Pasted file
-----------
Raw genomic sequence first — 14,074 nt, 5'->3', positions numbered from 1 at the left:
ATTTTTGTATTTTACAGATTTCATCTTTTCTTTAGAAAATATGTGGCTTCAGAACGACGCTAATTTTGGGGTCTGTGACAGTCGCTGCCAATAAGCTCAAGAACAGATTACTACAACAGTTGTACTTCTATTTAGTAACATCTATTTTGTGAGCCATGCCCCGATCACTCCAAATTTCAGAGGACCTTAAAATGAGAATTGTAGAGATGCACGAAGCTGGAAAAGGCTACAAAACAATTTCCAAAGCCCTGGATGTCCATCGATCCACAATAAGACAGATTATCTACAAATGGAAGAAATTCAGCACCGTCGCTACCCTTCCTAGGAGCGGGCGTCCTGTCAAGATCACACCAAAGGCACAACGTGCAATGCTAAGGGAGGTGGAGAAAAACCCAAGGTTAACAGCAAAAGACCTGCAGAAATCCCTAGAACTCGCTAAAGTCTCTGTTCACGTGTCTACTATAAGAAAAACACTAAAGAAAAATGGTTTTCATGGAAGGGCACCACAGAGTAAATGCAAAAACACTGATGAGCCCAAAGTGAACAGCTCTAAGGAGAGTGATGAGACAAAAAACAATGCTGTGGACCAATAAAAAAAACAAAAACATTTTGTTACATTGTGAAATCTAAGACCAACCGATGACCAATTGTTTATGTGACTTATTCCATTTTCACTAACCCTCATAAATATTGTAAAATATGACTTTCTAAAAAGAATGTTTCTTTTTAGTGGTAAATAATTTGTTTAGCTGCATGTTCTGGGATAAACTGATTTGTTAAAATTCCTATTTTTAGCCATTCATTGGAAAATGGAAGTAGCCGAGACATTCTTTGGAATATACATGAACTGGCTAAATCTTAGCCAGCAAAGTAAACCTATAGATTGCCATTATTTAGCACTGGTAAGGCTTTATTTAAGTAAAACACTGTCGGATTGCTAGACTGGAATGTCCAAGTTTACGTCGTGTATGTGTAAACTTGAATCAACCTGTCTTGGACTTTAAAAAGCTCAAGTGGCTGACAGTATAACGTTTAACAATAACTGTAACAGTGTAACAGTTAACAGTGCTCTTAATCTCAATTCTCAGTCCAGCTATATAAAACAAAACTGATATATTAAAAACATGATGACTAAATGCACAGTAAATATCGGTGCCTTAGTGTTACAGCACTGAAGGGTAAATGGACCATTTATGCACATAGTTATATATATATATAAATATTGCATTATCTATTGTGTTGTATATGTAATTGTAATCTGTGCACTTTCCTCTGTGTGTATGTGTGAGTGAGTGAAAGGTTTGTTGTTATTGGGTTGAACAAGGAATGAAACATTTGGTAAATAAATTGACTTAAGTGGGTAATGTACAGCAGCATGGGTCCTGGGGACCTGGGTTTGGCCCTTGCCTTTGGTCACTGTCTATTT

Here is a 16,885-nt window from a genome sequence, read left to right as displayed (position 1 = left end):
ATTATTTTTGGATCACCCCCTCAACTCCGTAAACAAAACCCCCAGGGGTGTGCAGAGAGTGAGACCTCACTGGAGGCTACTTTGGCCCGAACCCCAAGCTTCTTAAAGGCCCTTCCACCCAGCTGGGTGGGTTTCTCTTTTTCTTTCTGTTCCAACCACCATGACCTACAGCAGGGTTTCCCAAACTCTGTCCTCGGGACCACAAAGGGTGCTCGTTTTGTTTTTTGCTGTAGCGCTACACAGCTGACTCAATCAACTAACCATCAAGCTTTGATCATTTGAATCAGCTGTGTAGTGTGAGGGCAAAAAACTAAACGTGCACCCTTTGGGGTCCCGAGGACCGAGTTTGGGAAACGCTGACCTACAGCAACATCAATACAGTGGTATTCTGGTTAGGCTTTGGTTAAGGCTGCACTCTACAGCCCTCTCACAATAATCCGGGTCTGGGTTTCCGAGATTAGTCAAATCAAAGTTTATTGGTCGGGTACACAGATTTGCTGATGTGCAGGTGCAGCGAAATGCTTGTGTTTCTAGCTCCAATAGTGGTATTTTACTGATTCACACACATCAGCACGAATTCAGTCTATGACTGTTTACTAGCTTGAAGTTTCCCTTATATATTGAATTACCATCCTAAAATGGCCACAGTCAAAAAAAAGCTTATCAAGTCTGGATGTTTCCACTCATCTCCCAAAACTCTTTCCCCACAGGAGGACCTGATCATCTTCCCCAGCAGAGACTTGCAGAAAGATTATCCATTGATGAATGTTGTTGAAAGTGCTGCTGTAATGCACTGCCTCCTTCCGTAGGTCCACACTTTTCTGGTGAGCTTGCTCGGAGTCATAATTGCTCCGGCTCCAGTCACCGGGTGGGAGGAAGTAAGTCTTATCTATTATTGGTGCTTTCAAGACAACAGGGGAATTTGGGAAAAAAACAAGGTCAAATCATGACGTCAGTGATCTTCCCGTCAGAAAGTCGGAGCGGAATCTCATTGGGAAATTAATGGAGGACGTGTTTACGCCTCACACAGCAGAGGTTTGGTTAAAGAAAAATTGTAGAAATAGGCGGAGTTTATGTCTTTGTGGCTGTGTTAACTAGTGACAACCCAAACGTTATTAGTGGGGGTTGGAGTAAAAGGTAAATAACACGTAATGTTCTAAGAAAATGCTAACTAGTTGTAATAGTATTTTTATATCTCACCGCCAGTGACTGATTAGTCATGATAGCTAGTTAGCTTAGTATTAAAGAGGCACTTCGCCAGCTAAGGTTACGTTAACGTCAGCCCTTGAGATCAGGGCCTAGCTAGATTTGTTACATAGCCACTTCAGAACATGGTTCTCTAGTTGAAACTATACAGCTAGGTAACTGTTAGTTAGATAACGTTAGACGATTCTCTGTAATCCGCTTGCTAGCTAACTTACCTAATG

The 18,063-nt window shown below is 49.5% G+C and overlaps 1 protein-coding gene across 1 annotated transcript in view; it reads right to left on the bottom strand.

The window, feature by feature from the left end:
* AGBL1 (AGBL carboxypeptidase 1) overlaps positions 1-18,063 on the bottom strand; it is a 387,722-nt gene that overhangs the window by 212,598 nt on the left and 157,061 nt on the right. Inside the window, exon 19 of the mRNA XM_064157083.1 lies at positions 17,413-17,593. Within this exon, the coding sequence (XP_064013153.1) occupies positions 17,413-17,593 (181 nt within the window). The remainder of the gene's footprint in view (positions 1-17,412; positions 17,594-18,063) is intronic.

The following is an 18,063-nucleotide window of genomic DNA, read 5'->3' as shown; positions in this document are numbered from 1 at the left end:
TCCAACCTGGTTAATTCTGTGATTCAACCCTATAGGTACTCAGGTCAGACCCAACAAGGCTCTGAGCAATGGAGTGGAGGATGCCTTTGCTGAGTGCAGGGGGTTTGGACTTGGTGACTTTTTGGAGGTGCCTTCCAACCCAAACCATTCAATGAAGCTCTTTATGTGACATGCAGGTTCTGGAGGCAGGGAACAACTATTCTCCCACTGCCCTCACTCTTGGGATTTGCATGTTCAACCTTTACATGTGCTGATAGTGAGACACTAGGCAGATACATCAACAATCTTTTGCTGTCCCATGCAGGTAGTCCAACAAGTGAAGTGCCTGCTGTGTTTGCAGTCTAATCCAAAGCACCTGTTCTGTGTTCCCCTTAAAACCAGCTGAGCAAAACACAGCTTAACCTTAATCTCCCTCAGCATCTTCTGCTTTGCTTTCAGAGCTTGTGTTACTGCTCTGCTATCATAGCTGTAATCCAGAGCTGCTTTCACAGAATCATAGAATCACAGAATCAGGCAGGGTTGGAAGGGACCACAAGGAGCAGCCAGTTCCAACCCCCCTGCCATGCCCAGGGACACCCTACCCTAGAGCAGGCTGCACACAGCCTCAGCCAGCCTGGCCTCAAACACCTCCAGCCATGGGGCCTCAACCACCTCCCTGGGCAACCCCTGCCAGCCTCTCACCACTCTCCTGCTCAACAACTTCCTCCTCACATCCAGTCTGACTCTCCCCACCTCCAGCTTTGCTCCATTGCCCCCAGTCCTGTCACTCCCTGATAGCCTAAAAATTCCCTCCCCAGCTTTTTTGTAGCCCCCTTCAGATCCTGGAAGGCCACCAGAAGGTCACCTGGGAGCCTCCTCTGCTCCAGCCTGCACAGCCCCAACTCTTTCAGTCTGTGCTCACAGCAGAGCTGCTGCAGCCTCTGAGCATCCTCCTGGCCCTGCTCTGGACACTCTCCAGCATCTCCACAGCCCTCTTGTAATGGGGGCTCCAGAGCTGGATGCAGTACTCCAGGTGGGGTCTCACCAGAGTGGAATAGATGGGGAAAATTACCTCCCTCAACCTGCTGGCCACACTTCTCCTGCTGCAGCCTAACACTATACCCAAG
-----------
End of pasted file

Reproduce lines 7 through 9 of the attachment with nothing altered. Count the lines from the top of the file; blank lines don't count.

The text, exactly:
* AGBL1 (AGBL carboxypeptidase 1) overlaps positions 1-18,063 on the bottom strand; it is a 387,722-nt gene that overhangs the window by 212,598 nt on the left and 157,061 nt on the right. Inside the window, exon 19 of the mRNA XM_064157083.1 lies at positions 17,413-17,593. Within this exon, the coding sequence (XP_064013153.1) occupies positions 17,413-17,593 (181 nt within the window). The remainder of the gene's footprint in view (positions 1-17,412; positions 17,594-18,063) is intronic.

The following is an 18,063-nucleotide window of genomic DNA, read 5'->3' as shown; positions in this document are numbered from 1 at the left end:
TCCAACCTGGTTAATTCTGTGATTCAACCCTATAGGTACTCAGGTCAGACCCAACAAGGCTCTGAGCAATGGAGTGGAGGATGCCTTTGCTGAGTGCAGGGGGTTTGGACTTGGTGACTTTTTGGAGGTGCCTTCCAACCCAAACCATTCAATGAAGCTCTTTATGTGACATGCAGGTTCTGGAGGCAGGGAACAACTATTCTCCCACTGCCCTCACTCTTGGGATTTGCATGTTCAACCTTTACATGTGCTGATAGTGAGACACTAGGCAGATACATCAACAATCTTTTGCTGTCCCATGCAGGTAGTCCAACAAGTGAAGTGCCTGCTGTGTTTGCAGTCTAATCCAAAGCACCTGTTCTGTGTTCCCCTTAAAACCAGCTGAGCAAAACACAGCTTAACCTTAATCTCCCTCAGCATCTTCTGCTTTGCTTTCAGAGCTTGTGTTACTGCTCTGCTATCATAGCTGTAATCCAGAGCTGCTTTCACAGAATCATAGAATCACAGAATCAGGCAGGGTTGGAAGGGACCACAAGGAGCAGCCAGTTCCAACCCCCCTGCCATGCCCAGGGACACCCTACCCTAGAGCAGGCTGCACACAGCCTCAGCCAGCCTGGCCTCAAACACCTCCAGCCATGGGGCCTCAACCACCTCCCTGGGCAACCCCTGCCAGCCTCTCACCACTCTCCTGCTCAACAACTTCCTCCTCACATCCAGTCTGACTCTCCCCACCTCCAGCTTTGCTCCATTGCCCCCAGTCCTGTCACTCCCTGATAGCCTAAAAATTCCCTCCCCAGCTTTTTTGTAGCCCCCTTCAGATCCTGGAAGGCCACCAGAAGGTCACCTGGGAGCCTCCTCTGCTCCAGCCTGCACAGCCCCAACTCTTTCAGTCTGTGCTCACAGCAGAGCTGCTGCAGCCTCTGAGCATCCTCCTGGCCCTGCTCTGGACACTCTCCAGCATCTCCACAGCCCTCTTGTAATGGGGGCTCCAGAGCTGGATGCAGTACTCCAGGTGGGGTCTCACCAGAGTGGAATAGATGGGGAAAATTACCTCCCTCAACCTGCTGGCCACACTTCTCCTGCTGCAGCCTAACACTATACCCAAG